Those remarks were made a decade ago, and although Sir James Munby as President of the Family Division subsequently did much to increase transparency in the family courts, Mrs Justice Lieven seems to have thought that the internet had become a more hostile place than in 2010, and these cases more at risk of contention, and that it would not be appropriate to expose the treating clinicians to the risk of harassment and vilification in this case.  

The critical part of her judgment is at para 16:

“These cases are necessarily fact specific and I do not purport to set down general guidance. I do however somewhat differ from the views expressed by the President in A v Ward as set out above. This may be because the facts of the case differ. In my view there is an important distinction between professionals who attend court as experts (or judges and lawyers), and as such have a free choice as to whether they become involved in litigation, and treating clinicians. The latter’s primary job is to treat the patient, not to give evidence. They come to court not out of any choice, but because they have been carrying out the treatment and the court needs to hear their evidence. This means they have not in any sense waived their right to all aspects of their private life remaining private. In my view there is a strong public interest in allowing them to get on with their jobs without being publicly named. I do not agree with the President that such clinicians simply have to accept whatever the internet and social media may choose to throw at them. I note that the President’s comments were made before the well publicised cases of Gard and Evans, and perhaps at a time where the risks from hostile social media comment were somewhat less, or at least perceived to be less.”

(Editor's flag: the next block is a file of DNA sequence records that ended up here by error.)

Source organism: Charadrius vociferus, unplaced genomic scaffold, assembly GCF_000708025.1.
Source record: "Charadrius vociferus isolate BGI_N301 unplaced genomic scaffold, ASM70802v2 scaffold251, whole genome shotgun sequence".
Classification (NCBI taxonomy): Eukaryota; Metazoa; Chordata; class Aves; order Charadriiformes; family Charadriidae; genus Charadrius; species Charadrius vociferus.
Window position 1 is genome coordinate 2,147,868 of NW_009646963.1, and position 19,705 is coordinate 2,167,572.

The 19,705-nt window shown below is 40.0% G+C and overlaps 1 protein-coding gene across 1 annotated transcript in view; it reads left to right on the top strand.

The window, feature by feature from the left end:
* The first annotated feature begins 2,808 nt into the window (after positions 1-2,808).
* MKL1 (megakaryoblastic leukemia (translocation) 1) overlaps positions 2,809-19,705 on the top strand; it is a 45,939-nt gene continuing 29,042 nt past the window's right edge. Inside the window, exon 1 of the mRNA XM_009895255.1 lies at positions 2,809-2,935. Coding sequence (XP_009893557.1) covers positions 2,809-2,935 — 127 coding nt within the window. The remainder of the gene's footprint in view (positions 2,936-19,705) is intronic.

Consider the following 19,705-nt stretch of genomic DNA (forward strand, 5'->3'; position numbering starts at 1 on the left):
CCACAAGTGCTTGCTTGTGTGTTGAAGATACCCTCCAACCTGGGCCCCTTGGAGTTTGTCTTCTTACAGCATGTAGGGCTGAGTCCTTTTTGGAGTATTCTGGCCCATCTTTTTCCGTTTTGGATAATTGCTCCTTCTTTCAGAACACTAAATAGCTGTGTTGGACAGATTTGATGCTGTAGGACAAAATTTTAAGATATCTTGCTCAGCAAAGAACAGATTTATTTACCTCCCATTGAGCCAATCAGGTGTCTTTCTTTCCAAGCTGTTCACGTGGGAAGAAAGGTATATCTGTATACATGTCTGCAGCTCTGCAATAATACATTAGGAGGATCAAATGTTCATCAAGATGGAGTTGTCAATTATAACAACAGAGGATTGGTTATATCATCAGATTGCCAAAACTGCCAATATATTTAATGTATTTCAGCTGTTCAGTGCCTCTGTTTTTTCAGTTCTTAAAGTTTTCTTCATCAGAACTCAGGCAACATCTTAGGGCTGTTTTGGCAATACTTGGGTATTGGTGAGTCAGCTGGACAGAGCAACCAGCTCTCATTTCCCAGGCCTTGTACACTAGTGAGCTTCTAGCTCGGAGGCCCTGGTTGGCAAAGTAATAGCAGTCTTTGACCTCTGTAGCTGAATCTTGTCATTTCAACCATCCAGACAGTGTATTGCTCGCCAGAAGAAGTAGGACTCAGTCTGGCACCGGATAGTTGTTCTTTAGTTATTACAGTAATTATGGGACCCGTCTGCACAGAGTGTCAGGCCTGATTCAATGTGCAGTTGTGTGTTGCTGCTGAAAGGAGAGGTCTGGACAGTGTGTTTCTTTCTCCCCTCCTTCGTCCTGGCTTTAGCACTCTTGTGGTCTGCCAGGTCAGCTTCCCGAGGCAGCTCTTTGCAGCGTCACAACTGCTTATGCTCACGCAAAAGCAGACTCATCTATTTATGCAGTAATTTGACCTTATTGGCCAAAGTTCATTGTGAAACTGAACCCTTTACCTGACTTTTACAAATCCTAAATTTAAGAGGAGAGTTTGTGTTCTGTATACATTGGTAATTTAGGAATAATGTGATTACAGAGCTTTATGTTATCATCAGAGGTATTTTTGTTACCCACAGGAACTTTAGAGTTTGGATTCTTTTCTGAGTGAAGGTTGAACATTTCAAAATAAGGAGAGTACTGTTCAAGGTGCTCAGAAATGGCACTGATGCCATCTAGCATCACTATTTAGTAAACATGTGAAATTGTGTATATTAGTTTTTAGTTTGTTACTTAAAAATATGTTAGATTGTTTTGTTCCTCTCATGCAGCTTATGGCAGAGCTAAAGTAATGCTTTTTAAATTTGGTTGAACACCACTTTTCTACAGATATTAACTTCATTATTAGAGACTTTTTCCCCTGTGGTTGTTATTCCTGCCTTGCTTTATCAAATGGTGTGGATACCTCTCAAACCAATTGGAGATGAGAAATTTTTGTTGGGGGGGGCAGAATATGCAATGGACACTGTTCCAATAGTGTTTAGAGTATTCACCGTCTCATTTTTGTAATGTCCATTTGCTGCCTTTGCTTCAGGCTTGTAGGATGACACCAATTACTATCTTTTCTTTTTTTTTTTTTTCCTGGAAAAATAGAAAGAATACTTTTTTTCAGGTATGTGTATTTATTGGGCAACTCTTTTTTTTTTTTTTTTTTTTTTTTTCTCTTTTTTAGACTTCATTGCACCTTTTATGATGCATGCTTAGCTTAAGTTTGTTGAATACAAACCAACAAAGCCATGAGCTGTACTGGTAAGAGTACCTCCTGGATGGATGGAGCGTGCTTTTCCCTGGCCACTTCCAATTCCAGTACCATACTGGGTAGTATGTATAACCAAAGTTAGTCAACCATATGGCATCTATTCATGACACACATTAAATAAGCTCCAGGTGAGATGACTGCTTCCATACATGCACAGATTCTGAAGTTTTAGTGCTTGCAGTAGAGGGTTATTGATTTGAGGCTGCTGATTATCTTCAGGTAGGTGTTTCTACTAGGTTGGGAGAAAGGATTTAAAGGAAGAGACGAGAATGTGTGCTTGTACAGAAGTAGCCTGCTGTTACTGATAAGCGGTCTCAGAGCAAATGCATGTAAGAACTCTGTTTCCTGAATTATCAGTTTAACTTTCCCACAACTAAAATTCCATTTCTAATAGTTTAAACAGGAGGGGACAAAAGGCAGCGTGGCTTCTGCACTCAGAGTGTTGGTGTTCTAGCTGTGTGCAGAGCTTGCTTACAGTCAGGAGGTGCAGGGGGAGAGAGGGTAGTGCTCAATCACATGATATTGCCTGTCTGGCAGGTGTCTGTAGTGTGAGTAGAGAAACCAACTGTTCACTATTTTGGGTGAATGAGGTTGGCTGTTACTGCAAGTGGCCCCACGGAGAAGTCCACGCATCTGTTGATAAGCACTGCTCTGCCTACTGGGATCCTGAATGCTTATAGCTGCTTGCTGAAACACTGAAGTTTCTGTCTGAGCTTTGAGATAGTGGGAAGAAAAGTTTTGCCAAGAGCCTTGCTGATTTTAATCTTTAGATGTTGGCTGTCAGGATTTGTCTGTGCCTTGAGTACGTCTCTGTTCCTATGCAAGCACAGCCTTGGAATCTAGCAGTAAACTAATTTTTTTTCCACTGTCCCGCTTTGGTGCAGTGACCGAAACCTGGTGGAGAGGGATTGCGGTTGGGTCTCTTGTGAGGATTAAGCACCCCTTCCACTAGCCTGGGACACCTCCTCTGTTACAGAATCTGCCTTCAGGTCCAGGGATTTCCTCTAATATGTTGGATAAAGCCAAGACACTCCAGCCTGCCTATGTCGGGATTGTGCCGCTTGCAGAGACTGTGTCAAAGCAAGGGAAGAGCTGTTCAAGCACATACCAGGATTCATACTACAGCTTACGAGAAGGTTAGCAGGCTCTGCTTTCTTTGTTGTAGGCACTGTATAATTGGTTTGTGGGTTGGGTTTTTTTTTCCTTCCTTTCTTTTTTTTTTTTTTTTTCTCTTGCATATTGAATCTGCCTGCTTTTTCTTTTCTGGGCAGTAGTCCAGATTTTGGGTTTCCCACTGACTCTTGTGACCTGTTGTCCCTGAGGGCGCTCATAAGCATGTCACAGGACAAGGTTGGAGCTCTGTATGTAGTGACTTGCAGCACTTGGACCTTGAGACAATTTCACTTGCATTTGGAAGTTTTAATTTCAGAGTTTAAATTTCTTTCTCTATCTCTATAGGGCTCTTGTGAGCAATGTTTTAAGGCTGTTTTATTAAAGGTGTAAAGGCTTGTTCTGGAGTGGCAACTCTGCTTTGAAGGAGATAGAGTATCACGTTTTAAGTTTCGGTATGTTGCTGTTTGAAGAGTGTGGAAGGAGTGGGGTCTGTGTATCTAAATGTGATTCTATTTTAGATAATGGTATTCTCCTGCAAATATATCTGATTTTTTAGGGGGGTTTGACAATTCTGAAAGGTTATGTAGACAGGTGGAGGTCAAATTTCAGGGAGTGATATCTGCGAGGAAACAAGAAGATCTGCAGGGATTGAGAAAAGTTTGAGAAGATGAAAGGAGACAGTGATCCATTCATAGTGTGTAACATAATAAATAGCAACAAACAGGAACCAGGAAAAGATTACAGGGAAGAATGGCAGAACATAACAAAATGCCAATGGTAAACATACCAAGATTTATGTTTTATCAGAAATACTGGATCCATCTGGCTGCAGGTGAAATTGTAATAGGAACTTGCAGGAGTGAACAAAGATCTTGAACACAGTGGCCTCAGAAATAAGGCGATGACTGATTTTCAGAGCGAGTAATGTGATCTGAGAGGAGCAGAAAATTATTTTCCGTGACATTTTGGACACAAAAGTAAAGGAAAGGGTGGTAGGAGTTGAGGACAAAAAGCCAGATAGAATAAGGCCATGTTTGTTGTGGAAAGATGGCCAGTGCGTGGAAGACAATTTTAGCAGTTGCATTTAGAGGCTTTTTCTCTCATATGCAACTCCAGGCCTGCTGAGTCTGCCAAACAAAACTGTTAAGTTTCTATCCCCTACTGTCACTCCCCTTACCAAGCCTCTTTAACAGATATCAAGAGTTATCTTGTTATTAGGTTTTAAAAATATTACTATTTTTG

Although she pointed out that all such cases are “fact specific” and she was not setting down guidance, it might nevertheless be possible to draw from this a more general distinction between professionals (such as social workers, lawyers, expert witnesses) whose job necessarily involves appearing in court, and those medical professionals for whom it is an involuntary distraction from their job of caring for patients.

Suffice it to say, the judge concluded that “the public interest in open justice is very largely protected in the present case by the fact that the proceedings are in public and the judgment is in public” (para 13) and that there was “no question of secret justice, or the public not being fully informed as to what is happening to Midrar and in the proceedings generally”.

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Featured image courtesy of Abhijit Chendvankar on Flickr (via Creative Commons Licence)